1. Heidelberg University
  2. University of Hamburg
  3. University of Stuttgart
  4. University of Cologne
  5. Universität Tübingen
  6. Universität Leipzig
  7. Universität Bielefeld
  8. Jacobs University Bremen
  9. University of Freiburg
  10. University of Regensburg

It’s interesting that the English-language homepages of both Tübingen and Leipzig use the German name of the institution exclusively in the page <title>. (The Bielefeld entry goes to the German-language homepage.) A simple change of the English-language page titles to “University of Tübingen” and “University of Leipzig” might well push them up higher in these English-focused Google rankings.

Instead of using the English word university, if we search google.de on the German word Universität we get this ranking:

  1. Universität Hamburg
  2. Universität Heidelberg
  3. Universität Leipzig
  4. Universität zu Köln
  5. Universität Potsdam
  6. Universität Dortmund
  7. Universität Regensburg
  8. Universität Rostock
  9. Universität Bremen
  10. Leibniz Universität Hannover

In this case, all the entires go directly to German-language pages (as expected), rather than sometimes to German and sometimes to English pages.

Continuing our survey of universities in Europe, what can the Google-method of ranking tell us about universities in Finland? I know very little about Finnish higher education, so this will be an educational exercise.

As with other multilingual countries, we have a choice of searching in either English or the primary national language. English is widely used in academic circles in Finalnd, but we should certainly try both.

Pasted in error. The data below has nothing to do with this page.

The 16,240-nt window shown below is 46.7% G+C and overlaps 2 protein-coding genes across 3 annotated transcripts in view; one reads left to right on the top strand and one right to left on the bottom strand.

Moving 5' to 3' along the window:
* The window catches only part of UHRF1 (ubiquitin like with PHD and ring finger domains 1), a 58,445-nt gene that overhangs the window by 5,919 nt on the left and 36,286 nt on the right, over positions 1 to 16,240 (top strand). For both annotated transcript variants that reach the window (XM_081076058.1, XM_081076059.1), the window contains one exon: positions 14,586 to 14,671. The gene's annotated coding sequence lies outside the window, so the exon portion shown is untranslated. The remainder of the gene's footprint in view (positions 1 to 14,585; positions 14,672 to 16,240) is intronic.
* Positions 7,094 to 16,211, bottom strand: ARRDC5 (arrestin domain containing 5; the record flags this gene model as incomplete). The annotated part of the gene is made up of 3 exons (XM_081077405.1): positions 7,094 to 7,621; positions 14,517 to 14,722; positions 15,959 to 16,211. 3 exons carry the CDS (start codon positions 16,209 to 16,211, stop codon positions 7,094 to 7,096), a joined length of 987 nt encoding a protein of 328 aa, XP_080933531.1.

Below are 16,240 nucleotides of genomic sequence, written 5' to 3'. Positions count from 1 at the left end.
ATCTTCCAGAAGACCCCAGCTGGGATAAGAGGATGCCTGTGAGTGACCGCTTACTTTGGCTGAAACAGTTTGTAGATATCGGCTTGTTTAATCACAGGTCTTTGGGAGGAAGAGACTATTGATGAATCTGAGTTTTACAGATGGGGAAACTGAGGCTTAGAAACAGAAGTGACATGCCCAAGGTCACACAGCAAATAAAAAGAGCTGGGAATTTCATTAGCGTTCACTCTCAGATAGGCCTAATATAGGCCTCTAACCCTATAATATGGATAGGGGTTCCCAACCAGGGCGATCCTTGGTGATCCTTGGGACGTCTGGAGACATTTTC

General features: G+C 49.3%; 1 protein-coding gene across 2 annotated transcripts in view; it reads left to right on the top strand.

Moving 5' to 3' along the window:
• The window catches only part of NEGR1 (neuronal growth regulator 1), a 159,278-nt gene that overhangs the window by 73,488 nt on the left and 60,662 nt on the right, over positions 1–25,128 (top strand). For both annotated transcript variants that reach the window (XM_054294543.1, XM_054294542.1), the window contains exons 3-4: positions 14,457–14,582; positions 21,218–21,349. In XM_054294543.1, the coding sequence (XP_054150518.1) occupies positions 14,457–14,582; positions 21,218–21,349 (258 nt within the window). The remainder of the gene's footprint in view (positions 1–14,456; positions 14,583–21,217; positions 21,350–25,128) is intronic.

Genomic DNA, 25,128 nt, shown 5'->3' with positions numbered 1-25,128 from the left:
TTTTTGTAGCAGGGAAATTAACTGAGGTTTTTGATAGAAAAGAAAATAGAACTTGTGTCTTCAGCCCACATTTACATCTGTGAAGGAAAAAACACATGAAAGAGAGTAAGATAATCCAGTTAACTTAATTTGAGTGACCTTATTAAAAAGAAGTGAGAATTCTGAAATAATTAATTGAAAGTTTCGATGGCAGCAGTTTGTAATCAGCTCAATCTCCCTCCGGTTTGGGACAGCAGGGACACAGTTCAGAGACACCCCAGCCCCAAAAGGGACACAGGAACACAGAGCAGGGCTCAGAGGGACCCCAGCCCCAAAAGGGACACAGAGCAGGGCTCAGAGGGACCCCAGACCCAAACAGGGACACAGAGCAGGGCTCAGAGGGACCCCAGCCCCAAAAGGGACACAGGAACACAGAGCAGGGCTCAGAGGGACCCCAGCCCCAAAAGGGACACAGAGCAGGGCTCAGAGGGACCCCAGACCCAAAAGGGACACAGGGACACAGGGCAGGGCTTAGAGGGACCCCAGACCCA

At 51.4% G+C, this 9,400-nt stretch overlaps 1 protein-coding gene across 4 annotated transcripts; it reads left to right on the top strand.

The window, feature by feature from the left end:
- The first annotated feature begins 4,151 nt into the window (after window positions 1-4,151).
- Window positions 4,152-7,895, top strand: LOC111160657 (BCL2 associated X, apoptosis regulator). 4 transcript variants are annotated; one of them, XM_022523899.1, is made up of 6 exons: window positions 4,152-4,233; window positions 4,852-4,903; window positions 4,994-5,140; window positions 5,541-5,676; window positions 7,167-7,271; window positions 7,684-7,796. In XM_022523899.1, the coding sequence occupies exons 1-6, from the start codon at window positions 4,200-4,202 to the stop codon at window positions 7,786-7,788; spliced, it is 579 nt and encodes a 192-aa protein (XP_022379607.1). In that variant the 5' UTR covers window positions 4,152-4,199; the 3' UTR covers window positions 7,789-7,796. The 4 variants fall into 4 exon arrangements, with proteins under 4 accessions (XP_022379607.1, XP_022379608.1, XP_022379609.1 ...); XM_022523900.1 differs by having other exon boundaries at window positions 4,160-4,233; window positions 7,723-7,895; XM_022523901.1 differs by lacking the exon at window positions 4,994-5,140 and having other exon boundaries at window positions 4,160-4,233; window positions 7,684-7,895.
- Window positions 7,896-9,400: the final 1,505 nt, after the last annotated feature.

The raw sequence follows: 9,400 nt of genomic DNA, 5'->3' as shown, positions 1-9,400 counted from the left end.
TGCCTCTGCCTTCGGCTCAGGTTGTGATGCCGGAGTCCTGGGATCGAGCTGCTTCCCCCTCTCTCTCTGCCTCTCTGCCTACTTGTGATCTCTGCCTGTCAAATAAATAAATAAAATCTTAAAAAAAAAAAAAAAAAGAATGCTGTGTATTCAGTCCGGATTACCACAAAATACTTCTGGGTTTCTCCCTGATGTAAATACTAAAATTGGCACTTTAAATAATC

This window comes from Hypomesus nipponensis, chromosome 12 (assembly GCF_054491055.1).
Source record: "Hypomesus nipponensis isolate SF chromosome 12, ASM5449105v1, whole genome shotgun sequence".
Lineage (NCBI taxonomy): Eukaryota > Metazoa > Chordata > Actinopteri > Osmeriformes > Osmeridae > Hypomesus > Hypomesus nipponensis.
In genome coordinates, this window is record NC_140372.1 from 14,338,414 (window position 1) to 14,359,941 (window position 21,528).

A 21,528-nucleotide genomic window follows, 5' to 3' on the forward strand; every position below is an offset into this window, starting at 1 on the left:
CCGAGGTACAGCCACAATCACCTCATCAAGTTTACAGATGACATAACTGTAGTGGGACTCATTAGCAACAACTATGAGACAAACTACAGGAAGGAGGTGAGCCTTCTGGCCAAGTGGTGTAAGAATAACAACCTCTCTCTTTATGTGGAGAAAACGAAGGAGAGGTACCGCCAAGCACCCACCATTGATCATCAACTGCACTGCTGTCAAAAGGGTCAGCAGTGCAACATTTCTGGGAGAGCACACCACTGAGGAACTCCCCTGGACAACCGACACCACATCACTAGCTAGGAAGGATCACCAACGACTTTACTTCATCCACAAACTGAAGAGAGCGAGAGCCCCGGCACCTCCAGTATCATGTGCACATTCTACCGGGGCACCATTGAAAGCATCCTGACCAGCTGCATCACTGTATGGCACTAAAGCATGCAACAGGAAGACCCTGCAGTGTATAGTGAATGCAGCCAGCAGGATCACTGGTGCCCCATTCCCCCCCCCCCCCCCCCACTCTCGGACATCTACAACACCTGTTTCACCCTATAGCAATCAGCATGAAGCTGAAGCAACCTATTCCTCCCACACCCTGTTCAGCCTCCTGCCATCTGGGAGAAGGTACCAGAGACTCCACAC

If we search google.fi for the English word university we get this top-ten list (after the usual filtering is applied):

  1. University of Helsinki
  2. University of Jyväskylä
  3. University of Kuopio
  4. University of Oulu
  5. Helsinki University of Technology
  6. University of Turku
  7. University of Vaasa
  8. University of Tampere
  9. University of Joensuu
  10. Tampere University of Technology

If instead we search on the (decidedly non-Indo-European) Finnish term yliopisto we get a somewhat different ranking:

  1. Helsingin yliopisto (University of Helsinki)
  2. Tampereen yliopisto (University of Tampere)
  3. Jyväskylän yliopisto (University of Jyväskylä)
  4. Kuopion yliopisto (University of Kuopio)
  5. Turun yliopisto (University of Turku)
  6. Joensuun yliopisto University of Joensuu)
  7. Avoimen yliopisto (Open University)
  8. Vaasan yliopisto (University of Vaasa)
  9. Tampereen teknillinen yliopisto (Tampere University of Technology)
  10. Lapin yliopisto (University of Lapland)